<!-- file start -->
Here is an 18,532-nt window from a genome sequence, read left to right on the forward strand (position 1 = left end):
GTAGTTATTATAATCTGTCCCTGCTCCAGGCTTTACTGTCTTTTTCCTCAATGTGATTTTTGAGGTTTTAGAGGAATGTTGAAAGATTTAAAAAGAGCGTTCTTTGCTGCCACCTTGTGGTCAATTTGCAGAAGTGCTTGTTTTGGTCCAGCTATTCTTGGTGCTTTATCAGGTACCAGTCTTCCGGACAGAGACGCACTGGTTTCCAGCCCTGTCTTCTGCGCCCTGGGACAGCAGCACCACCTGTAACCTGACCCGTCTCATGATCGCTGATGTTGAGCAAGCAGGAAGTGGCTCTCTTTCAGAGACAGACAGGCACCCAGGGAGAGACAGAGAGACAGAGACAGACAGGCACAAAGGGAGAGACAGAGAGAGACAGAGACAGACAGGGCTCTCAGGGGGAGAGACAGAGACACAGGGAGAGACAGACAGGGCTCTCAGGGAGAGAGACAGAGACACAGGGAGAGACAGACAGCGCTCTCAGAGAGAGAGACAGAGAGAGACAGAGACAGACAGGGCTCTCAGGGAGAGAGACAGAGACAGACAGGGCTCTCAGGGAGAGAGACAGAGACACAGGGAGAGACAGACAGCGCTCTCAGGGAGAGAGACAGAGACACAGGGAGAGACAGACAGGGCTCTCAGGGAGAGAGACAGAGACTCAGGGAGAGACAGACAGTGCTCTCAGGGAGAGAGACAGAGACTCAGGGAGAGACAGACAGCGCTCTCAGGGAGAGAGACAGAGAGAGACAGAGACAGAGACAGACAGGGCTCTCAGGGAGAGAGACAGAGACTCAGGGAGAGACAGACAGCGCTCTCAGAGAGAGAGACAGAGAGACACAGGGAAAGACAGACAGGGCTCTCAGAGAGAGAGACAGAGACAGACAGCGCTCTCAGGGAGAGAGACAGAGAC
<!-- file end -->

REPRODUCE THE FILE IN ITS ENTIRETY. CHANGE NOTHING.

Here is an 18,532-nt window from a genome sequence, read left to right on the forward strand (position 1 = left end):
GTAGTTATTATAATCTGTCCCTGCTCCAGGCTTTACTGTCTTTTTCCTCAATGTGATTTTTGAGGTTTTAGAGGAATGTTGAAAGATTTAAAAAGAGCGTTCTTTGCTGCCACCTTGTGGTCAATTTGCAGAAGTGCTTGTTTTGGTCCAGCTATTCTTGGTGCTTTATCAGGTACCAGTCTTCCGGACAGAGACGCACTGGTTTCCAGCCCTGTCTTCTGCGCCCTGGGACAGCAGCACCACCTGTAACCTGACCCGTCTCATGATCGCTGATGTTGAGCAAGCAGGAAGTGGCTCTCTTTCAGAGACAGACAGGCACCCAGGGAGAGACAGAGAGACAGAGACAGACAGGCACAAAGGGAGAGACAGAGAGAGACAGAGACAGACAGGGCTCTCAGGGGGAGAGACAGAGACACAGGGAGAGACAGACAGGGCTCTCAGGGAGAGAGACAGAGACACAGGGAGAGACAGACAGCGCTCTCAGAGAGAGAGACAGAGAGAGACAGAGACAGACAGGGCTCTCAGGGAGAGAGACAGAGACAGACAGGGCTCTCAGGGAGAGAGACAGAGACACAGGGAGAGACAGACAGCGCTCTCAGGGAGAGAGACAGAGACACAGGGAGAGACAGACAGGGCTCTCAGGGAGAGAGACAGAGACTCAGGGAGAGACAGACAGTGCTCTCAGGGAGAGAGACAGAGACTCAGGGAGAGACAGACAGCGCTCTCAGGGAGAGAGACAGAGAGAGACAGAGACAGAGACAGACAGGGCTCTCAGGGAGAGAGACAGAGACTCAGGGAGAGACAGACAGCGCTCTCAGAGAGAGAGACAGAGAGACACAGGGAAAGACAGACAGGGCTCTCAGAGAGAGAGACAGAGACAGACAGCGCTCTCAGGGAGAGAGACAGAGAC